“The aim was to create a thoroughly modern counterpart to the neighboring historical buildings – matching their height, massing and materials – without resorting to pastiche,” reads the master plan for the imposing seven-storey structure that was drawn up by award-winning British architect Sir Norman Foster and his London-based design firm Foster and Partners.
Foster partnered with Polish JEMS Architekci, and after long-drawn negotiations with historians and conservation specialists, the 80 million euro structure was financed by Hines Polska and the Emerging Market Fund, and was completed in 2003. The result is a bold architectural statement linking three buildings with a 50-meter diameter circular courtyard that delivers a jolt of new-age chic with its glass-and-concrete exterior.
Embodying the essence of new-age design is Warsaw’s latest cathedral of commerce, the Zlote Tarasy, or Golden Terraces, developed by the ING Real Estate firm and Los Angeles-based The Jerde Partnership in 2007.
Located right next to the transport hub of Warsaw’s central railway station the mega mall’s impressive wave-shaped glass dome acts as a homing beacon for retailers like The Body Shop, the Zara and Stradivarius clothing chains and the American music-themed Hard Rock Cafe.
“The greatest architectural challenge was the design of the undulating glass roof, which is one of the largest in the world with more than 4,700 individual panes of glass,” explains David Rogers, senior designer and partner at The Jerde Partnership, who lead the design team on this spacious conglomerate.
“Each triangular piece of glass was individually made and shaped to fit into its respective steel slot, similar to assembling an intricate but fragile puzzle. The shape and style of the undulating glass roof was inspired by the tree canopies in Warsaw’s historic parks.”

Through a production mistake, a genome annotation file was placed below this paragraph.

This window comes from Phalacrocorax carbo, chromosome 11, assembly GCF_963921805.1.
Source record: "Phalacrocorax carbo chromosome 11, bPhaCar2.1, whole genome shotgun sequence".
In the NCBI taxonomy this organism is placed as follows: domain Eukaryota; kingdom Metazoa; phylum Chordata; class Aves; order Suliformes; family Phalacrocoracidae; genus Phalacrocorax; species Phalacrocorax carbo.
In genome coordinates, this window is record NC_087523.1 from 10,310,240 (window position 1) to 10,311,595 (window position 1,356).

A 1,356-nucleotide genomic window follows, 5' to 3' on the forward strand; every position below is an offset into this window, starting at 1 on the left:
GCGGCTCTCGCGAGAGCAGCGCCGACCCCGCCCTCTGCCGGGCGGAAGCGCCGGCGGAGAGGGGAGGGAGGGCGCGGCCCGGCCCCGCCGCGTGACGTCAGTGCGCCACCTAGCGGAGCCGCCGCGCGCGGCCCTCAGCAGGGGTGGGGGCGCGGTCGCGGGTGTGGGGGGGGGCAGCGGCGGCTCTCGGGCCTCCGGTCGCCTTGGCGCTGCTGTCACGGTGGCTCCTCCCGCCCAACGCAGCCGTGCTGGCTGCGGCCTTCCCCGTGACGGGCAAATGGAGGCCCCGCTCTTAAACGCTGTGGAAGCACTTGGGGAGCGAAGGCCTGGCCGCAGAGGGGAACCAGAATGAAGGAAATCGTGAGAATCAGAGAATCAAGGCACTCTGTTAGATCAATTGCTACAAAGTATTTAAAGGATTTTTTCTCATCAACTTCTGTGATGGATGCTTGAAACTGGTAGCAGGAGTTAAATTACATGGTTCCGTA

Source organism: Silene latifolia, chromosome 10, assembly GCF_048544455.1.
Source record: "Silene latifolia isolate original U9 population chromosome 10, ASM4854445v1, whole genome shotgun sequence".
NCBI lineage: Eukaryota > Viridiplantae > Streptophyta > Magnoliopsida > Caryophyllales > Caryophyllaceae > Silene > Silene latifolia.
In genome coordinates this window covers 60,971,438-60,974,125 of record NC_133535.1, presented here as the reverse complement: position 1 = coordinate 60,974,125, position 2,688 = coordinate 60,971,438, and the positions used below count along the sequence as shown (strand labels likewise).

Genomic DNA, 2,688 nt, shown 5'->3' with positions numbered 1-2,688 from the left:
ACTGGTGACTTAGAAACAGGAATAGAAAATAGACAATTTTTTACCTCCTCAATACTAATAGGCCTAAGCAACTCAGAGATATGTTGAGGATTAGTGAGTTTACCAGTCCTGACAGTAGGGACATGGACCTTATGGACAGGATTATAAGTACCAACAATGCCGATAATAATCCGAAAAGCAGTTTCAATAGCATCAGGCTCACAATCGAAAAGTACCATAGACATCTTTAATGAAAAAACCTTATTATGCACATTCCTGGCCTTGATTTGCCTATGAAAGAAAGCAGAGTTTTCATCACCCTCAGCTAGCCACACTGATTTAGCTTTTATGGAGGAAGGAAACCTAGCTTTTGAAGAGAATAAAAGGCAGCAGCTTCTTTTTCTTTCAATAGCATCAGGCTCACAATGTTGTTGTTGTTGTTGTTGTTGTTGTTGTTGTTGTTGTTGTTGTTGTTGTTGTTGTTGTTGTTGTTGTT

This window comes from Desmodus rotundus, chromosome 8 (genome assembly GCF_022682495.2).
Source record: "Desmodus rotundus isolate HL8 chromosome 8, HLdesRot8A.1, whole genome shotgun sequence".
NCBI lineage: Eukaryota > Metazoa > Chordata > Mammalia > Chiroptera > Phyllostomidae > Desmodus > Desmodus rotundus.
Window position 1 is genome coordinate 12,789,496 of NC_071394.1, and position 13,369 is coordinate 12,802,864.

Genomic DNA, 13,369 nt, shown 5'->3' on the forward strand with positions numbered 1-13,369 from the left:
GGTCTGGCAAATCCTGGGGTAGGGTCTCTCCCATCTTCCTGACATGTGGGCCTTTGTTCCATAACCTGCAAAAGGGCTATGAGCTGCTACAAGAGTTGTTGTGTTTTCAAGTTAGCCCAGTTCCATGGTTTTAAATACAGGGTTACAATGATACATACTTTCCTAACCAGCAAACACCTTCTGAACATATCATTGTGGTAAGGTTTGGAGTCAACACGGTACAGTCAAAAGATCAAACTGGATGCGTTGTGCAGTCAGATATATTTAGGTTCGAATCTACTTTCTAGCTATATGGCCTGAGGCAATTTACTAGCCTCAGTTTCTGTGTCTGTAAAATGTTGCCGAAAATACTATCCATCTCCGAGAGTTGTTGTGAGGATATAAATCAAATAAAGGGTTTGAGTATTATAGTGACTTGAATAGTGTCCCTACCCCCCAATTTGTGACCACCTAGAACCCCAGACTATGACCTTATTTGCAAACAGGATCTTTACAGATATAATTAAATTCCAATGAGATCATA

The fast-paced modernization, coupled with the then availability of capital is credited for the explosive growth in Warsaw’s real estate development scene. To broaden the scope of interest of in the imminent architectural landmark, developers have also enlisted the services of brand-name architects like Daniel Libeskind, the Polish-born American architect who masterminded New York’s Ground Zero and Berlin’s contemporary Jewish Museum.
For his hometown, Libeskind has designed Zlota44, a soaring 192-meter tall condominium to be built in center of Warsaw by 2010. The angular glass-clad tower, commissioned by the Luxembourg-based Orco Property Goup, will be home to 251 luxury apartments and a slew of state-of-the-art amenities, including a 25-meter long indoor pool.
The modernization across Warsaw’s skyline is closely linked to Poland’s strong economic performance and rising foreign direct investment over the past decade. In 2007, a study of cross-border investment flows commissioned by Ernst & Young and the Polish Information and Foreign Investment Agency (PaIiIz) ranked the country as the world’s seventh most desired destination for FDI, drawing over 12 billion euro to the capital.
Undoubtedly, the spur in investment in high-profile architectural projects and the ensuing buzz of business activity has contributed to turning Warsaw, once again, into a newly-styled business and tourism destination.
Budapest-born Anna J. Kutor enjoys enriching her life with eye-opening experiences as well as filling her living space with abstract objects and images. A journalist and photographer, she takes pleasure in discovering the details of cities: a bohemian cafe boasting the creamiest coffee or discovering a hidden courtyard with an avant-garde statue. These days, based in Warsaw, she writes about travel, food and design.